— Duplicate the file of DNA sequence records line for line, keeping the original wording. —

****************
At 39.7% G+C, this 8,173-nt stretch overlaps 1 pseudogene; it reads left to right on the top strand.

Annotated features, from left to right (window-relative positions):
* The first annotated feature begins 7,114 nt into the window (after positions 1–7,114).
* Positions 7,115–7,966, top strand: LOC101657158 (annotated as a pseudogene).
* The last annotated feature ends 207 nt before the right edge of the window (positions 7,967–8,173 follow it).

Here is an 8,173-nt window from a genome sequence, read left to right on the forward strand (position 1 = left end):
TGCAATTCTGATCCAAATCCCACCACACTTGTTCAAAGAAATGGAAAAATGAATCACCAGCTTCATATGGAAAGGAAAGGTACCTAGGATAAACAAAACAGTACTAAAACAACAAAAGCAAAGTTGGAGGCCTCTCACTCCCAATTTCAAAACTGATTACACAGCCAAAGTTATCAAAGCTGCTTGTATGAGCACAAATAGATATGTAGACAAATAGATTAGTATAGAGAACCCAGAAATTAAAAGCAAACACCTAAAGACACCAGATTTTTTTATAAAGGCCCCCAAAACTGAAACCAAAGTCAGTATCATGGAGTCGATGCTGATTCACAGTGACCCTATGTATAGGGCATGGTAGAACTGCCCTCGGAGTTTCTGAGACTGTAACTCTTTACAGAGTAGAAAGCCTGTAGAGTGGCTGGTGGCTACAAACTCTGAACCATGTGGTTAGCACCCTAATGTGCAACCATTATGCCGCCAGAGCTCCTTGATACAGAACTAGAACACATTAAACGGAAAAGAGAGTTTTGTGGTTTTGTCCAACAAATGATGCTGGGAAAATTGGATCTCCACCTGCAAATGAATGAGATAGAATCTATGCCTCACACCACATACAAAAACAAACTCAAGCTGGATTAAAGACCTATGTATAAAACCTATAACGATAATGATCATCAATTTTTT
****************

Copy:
At 39.7% G+C, this 8,173-nt stretch overlaps 1 pseudogene; it reads left to right on the top strand.

Annotated features, from left to right (window-relative positions):
* The first annotated feature begins 7,114 nt into the window (after positions 1–7,114).
* Positions 7,115–7,966, top strand: LOC101657158 (annotated as a pseudogene).
* The last annotated feature ends 207 nt before the right edge of the window (positions 7,967–8,173 follow it).

Here is an 8,173-nt window from a genome sequence, read left to right on the forward strand (position 1 = left end):
TGCAATTCTGATCCAAATCCCACCACACTTGTTCAAAGAAATGGAAAAATGAATCACCAGCTTCATATGGAAAGGAAAGGTACCTAGGATAAACAAAACAGTACTAAAACAACAAAAGCAAAGTTGGAGGCCTCTCACTCCCAATTTCAAAACTGATTACACAGCCAAAGTTATCAAAGCTGCTTGTATGAGCACAAATAGATATGTAGACAAATAGATTAGTATAGAGAACCCAGAAATTAAAAGCAAACACCTAAAGACACCAGATTTTTTTATAAAGGCCCCCAAAACTGAAACCAAAGTCAGTATCATGGAGTCGATGCTGATTCACAGTGACCCTATGTATAGGGCATGGTAGAACTGCCCTCGGAGTTTCTGAGACTGTAACTCTTTACAGAGTAGAAAGCCTGTAGAGTGGCTGGTGGCTACAAACTCTGAACCATGTGGTTAGCACCCTAATGTGCAACCATTATGCCGCCAGAGCTCCTTGATACAGAACTAGAACACATTAAACGGAAAAGAGAGTTTTGTGGTTTTGTCCAACAAATGATGCTGGGAAAATTGGATCTCCACCTGCAAATGAATGAGATAGAATCTATGCCTCACACCACATACAAAAACAAACTCAAGCTGGATTAAAGACCTATGTATAAAACCTATAACGATAATGATCATCAATTTTTT